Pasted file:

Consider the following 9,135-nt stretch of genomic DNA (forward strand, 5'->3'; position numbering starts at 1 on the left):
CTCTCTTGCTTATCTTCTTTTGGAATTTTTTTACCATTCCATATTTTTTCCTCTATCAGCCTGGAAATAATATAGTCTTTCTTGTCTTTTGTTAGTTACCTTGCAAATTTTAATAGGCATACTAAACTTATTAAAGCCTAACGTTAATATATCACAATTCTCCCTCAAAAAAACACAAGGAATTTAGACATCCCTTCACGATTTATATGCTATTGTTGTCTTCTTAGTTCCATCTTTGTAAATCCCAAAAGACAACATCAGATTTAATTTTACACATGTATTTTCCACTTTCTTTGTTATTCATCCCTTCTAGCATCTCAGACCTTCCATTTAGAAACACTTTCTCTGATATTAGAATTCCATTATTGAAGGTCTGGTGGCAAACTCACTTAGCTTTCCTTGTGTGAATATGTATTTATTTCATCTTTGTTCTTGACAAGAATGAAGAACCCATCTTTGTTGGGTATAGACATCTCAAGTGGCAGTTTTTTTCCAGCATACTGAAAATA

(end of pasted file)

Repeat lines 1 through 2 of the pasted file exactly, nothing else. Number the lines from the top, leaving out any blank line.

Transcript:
Consider the following 9,135-nt stretch of genomic DNA (forward strand, 5'->3'; position numbering starts at 1 on the left):
CTCTCTTGCTTATCTTCTTTTGGAATTTTTTTACCATTCCATATTTTTTCCTCTATCAGCCTGGAAATAATATAGTCTTTCTTGTCTTTTGTTAGTTACCTTGCAAATTTTAATAGGCATACTAAACTTATTAAAGCCTAACGTTAATATATCACAATTCTCCCTCAAAAAAACACAAGGAATTTAGACATCCCTTCACGATTTATATGCTATTGTTGTCTTCTTAGTTCCATCTTTGTAAATCCCAAAAGACAACATCAGATTTAATTTTACACATGTATTTTCCACTTTCTTTGTTATTCATCCCTTCTAGCATCTCAGACCTTCCATTTAGAAACACTTTCTCTGATATTAGAATTCCATTATTGAAGGTCTGGTGGCAAACTCACTTAGCTTTCCTTGTGTGAATATGTATTTATTTCATCTTTGTTCTTGACAAGAATGAAGAACCCATCTTTGTTGGGTATAGACATCTCAAGTGGCAGTTTTTTTCCAGCATACTGAAAATA